Annual migration rate

Source data for the annual drop out from profession due to migration was obtained from the Ministry of Health (data for the period of May 1, 2004 – April 30, 2005). The pessimistic rate was calculated using the following data: dividing the number of FPs who emigrated during the first year by the total number of FPs in 2005, and multiplying by 100 in order to get the annual migration rate. This rate was taken as the worst estimate because it was unlikely that the migration rate, which was observed 12 months after joining the European Union, would remain at the same level for the period of ten years. Medium rate was assumed to be half of the pessimistic rate, and optimistic rate – half of the medium rate.

Annual enrolment in residency programs and drop out rate

Numbers of annual medical resident enrolment in FPs' training programs in 2000–2004 as well as the number of graduates in 2000–2004 were obtained from the Ministry of Health. Enrolment numbers in the residency programs starting with 2005 were left at the level of 2004, increased or decreased (depending on the scenario) and then converted into future annual number of graduates using three different drop out rates (1%, 1.5% and 2%) established by Lovkyte [14].

Requirement projections

Requirement of FPs until 2015 was estimated using three different approaches:

1)The first approach was based on the survey conducted in 2000 by use of the Delphi survey technique. To determine the goal of FP workforce planning that should be reached by 2015, we surveyed the deans of the Faculties of Medicine, members of the National Board of Health, county chief physicians, directors of the Territorial Sickness Funds and the State Sickness Fund, and representatives of the Ministry of Health and the WHO Liaison Office. Out of a total of 34 questionnaires sent out, 23 were completed and returned in the first round. In the second round, the questionnaires were sent only to the 23 respondents of the first round, of whom 15 responded [2].

2) The second approach was based on the number of visits to FPs in 2003 adjusted by growth of these visits (by 18.7% until the end of 2005), defined in the Restructuring Strategy of Health Care Institutions [9]. Unfortunately, further goal on estimated growth is not available; therefore we assumed that there will be no further growth in number of visits to FPs in 2006–2015. Breakdown of health care services provided in 2003 by patients' age groups and gender was multiplied by projected changes in the population. Afterwards the projected number of visits was increased by 18.7% and converted into a number of FPs, using the number of visits to one FP in 2003.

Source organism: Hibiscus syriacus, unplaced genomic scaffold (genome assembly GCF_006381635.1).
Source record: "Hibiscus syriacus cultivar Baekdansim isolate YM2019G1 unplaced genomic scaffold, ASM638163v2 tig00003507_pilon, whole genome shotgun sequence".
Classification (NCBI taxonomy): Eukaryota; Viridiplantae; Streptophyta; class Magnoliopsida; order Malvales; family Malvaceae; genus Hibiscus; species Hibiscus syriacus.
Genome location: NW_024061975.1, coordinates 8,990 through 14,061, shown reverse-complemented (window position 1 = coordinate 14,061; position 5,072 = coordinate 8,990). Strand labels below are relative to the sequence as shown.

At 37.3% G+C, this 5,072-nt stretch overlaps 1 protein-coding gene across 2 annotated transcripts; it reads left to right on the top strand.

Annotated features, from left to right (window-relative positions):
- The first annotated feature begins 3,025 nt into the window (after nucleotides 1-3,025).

3)The third scenario was based on the provision by the Ministry of Health that one FP should serve no more than 2,000 inhabitants [8].

Gap analysis

A gap analysis was performed comparing supply and requirement projections in order to identify future shortages or surpluses of FPs. We also attempted to determine the factors that had the largest impact on future FP workforce.

Results

Supply projections

Prior to projection exercise we had to make some calculations regarding the mortality, the retirement and the migration of FPs.

Population projections

Lithuania is characterized by a declining and aging population. It is expected that by 2015 the number of inhabitants will decrease according to all scenarios: from 100,000 according to the optimistic scenario to 250,000 according to the pessimistic scenario [13].

Annual mortality rate

The mortality of women in the 25–64 age group was 0.37% and the mortality of men was 1.06% in 2004. The weighted average of mortality in the 25–64 age group adjusted by gender (84.9% women and 15.1% men) was 0.47% [1].